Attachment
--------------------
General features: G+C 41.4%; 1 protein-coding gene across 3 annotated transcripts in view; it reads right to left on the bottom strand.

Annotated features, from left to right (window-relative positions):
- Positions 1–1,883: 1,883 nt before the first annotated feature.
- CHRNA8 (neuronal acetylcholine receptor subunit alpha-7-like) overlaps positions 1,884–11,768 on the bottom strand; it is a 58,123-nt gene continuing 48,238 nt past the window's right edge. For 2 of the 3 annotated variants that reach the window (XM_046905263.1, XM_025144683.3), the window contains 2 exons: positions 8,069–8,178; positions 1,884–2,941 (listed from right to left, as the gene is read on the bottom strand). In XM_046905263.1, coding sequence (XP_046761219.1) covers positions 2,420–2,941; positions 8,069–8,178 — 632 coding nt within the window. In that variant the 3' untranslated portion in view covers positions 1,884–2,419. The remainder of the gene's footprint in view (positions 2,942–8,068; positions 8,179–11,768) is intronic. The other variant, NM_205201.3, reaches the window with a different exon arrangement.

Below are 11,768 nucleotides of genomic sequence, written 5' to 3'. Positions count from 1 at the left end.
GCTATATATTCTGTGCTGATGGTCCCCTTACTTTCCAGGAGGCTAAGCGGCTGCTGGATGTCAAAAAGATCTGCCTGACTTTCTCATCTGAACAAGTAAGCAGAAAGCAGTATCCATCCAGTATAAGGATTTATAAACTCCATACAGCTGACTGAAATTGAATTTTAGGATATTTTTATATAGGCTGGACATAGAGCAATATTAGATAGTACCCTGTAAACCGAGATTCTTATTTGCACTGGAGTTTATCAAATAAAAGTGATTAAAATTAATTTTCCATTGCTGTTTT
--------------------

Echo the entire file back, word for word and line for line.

General features: G+C 41.4%; 1 protein-coding gene across 3 annotated transcripts in view; it reads right to left on the bottom strand.

Annotated features, from left to right (window-relative positions):
- Positions 1–1,883: 1,883 nt before the first annotated feature.
- CHRNA8 (neuronal acetylcholine receptor subunit alpha-7-like) overlaps positions 1,884–11,768 on the bottom strand; it is a 58,123-nt gene continuing 48,238 nt past the window's right edge. For 2 of the 3 annotated variants that reach the window (XM_046905263.1, XM_025144683.3), the window contains 2 exons: positions 8,069–8,178; positions 1,884–2,941 (listed from right to left, as the gene is read on the bottom strand). In XM_046905263.1, coding sequence (XP_046761219.1) covers positions 2,420–2,941; positions 8,069–8,178 — 632 coding nt within the window. In that variant the 3' untranslated portion in view covers positions 1,884–2,419. The remainder of the gene's footprint in view (positions 2,942–8,068; positions 8,179–11,768) is intronic. The other variant, NM_205201.3, reaches the window with a different exon arrangement.

Below are 11,768 nucleotides of genomic sequence, written 5' to 3'. Positions count from 1 at the left end.
GCTATATATTCTGTGCTGATGGTCCCCTTACTTTCCAGGAGGCTAAGCGGCTGCTGGATGTCAAAAAGATCTGCCTGACTTTCTCATCTGAACAAGTAAGCAGAAAGCAGTATCCATCCAGTATAAGGATTTATAAACTCCATACAGCTGACTGAAATTGAATTTTAGGATATTTTTATATAGGCTGGACATAGAGCAATATTAGATAGTACCCTGTAAACCGAGATTCTTATTTGCACTGGAGTTTATCAAATAAAAGTGATTAAAATTAATTTTCCATTGCTGTTTT